Celtic’s Matt O’Riley opens up on why partnership with Tom Rogic shouldn’t be an issue and Hibs’ loanee Sylvester Jasper

GLASGOW, SCOTLAND – FEBRUARY 17: Celtic’s Matt O’Riley and Tom Rogic can’t prevent Bodo/Glimt’s Runar Espejord moving forward with the ball in the 3-1 home first leg defeat for Ange Postecoglou’s side to the Norwegians, but the Londoner maintains it is wrong to read into the European exit that the playmaking duo are too attack-minded to be paired. (Photo by Rob Casey/SNS Group)

So is facing the brickbats that come with failure, plenty flying around as a result of the 5-1 aggregate Conference League play-off exit against Bodo/Glimt. A grizzly outcome that resulted from the 2-0 loss for Ange Postecoglou’s side in Norway. Until the first leg 3-1 home loss to Kjetil Knutsen’s team, the 21-year-old had earned only commendations since his £1.5million move from MK Dons in January. However the ease with which Bodo/Glimt were able to play through Celtic has raised concerns the attacking nature of Tom Rogic and O’Riley leaves them too open if the pair are deployed as playmakers in a central three. The Londoner isn’t having that.

“Good players can play with good players and the defensive side of things comes down to more than just two players,” O’Riley said. “We’ve only started two games together and it’s been against, arguably, the best team we’ve faced this season. So it’s never going to be easy. If we started with a different midfield, it could have been worse – or better. It comes down to more than that. As a team, we just weren’t good enough, on or off the ball. We got picked off at times. And even though we lost, I still felt we showed enough to get more.

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“There were numerous factors to it. In the league, we’re used to teams who sit deep against us – they all play a similar way. Bodo were different because they were more expansive. When they were able to beat our press, they looked dangerous on the counter attack. That was a new challenge for us to deal with and it’s where they really punished us. They were clinically going forward. We didn’t play our best at Celtic Park but I still don’t think it was a 3-1 game. It felt like every shot they had gone in. We just weren’t good enough in the final third. It came down to both boxes and they were better in ours than we were in theirs. [But] the mood is still good in the camp. We’re disappointed but it gives us more chance to focus on the league. A lot of people outside, like the fans, won’t feel this is the end of the world because we can concentrate on the title and Scottish Cup.”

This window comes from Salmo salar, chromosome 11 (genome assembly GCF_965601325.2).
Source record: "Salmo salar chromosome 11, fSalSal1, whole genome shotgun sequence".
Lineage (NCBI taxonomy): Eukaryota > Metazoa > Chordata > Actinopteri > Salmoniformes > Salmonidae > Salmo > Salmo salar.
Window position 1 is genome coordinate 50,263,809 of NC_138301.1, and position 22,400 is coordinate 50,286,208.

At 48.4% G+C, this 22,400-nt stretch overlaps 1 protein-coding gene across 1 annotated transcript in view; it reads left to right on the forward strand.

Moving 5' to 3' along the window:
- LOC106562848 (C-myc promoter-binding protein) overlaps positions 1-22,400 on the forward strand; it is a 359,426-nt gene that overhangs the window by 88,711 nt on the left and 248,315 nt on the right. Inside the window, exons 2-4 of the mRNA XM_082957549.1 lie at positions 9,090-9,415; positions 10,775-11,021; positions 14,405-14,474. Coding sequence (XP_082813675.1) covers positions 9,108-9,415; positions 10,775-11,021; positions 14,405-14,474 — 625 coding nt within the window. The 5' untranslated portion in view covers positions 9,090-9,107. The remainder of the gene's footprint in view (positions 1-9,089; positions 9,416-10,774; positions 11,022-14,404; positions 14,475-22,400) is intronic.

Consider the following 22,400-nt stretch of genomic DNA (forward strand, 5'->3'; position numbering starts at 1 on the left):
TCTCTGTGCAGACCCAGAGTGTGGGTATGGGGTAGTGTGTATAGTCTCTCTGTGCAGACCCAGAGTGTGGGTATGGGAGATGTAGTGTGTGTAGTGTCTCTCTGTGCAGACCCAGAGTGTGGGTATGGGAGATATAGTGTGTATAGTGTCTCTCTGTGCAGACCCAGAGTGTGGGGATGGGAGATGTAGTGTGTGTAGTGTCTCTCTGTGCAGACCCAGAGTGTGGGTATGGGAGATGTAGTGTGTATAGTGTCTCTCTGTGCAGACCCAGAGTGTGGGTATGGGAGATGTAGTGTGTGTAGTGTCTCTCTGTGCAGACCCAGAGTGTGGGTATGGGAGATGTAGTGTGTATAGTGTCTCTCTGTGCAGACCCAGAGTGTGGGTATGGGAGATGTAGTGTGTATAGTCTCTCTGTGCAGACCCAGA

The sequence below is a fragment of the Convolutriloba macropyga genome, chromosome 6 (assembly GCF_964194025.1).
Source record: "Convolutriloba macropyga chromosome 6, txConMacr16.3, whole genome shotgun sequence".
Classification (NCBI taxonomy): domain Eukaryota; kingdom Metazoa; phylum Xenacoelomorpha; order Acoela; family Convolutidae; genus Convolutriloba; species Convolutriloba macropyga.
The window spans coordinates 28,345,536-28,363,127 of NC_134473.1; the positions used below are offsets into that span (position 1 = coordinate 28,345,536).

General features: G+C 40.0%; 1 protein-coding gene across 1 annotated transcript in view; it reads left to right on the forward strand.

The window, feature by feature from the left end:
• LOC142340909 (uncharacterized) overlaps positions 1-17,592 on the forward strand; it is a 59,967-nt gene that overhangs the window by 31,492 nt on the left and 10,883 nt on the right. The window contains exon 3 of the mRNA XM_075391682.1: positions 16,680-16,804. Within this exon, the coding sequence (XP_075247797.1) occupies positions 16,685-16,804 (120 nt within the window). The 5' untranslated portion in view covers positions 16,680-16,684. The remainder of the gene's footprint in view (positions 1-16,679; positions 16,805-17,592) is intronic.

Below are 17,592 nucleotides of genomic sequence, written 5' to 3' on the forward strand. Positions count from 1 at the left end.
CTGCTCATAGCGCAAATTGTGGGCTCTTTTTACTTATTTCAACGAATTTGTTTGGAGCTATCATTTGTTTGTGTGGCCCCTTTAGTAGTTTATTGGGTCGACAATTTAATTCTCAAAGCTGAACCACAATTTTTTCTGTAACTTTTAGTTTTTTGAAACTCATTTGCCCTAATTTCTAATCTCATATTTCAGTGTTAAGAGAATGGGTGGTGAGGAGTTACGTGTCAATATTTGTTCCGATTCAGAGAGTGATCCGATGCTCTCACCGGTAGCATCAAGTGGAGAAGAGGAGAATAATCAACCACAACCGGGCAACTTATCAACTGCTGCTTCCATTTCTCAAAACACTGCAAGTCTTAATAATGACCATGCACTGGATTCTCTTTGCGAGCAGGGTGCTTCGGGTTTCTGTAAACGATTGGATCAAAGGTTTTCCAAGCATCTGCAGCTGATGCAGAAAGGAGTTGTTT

That focus switches to Leith and an encounter that pits O’Riley against Hibs loanee Sylvester Jasper, a player he knows from their time together at the Fulham academy. “He’s a good player, very positive and a guy who likes to drive at defenders,” said the Celtic midfielder. “I’m sure he’ll be one of their guys to watch out for but I’m sure they’ve got quality elsewhere. Hibs are a good side from what I’ve heard. They have loads of good players but Sylv is a guy who can make stuff happen. I’m not sure what his situation is at Fulham but he’s still really young at 20. He’s got plenty of time. But the main thing at that age is to play regular football so hopefully he can do that here and he can further his career at Fulham or somewhere else.”

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George Holan

George Holan is chief editor at Plainsmen Post and has articles published in many notable publications in the last decade.

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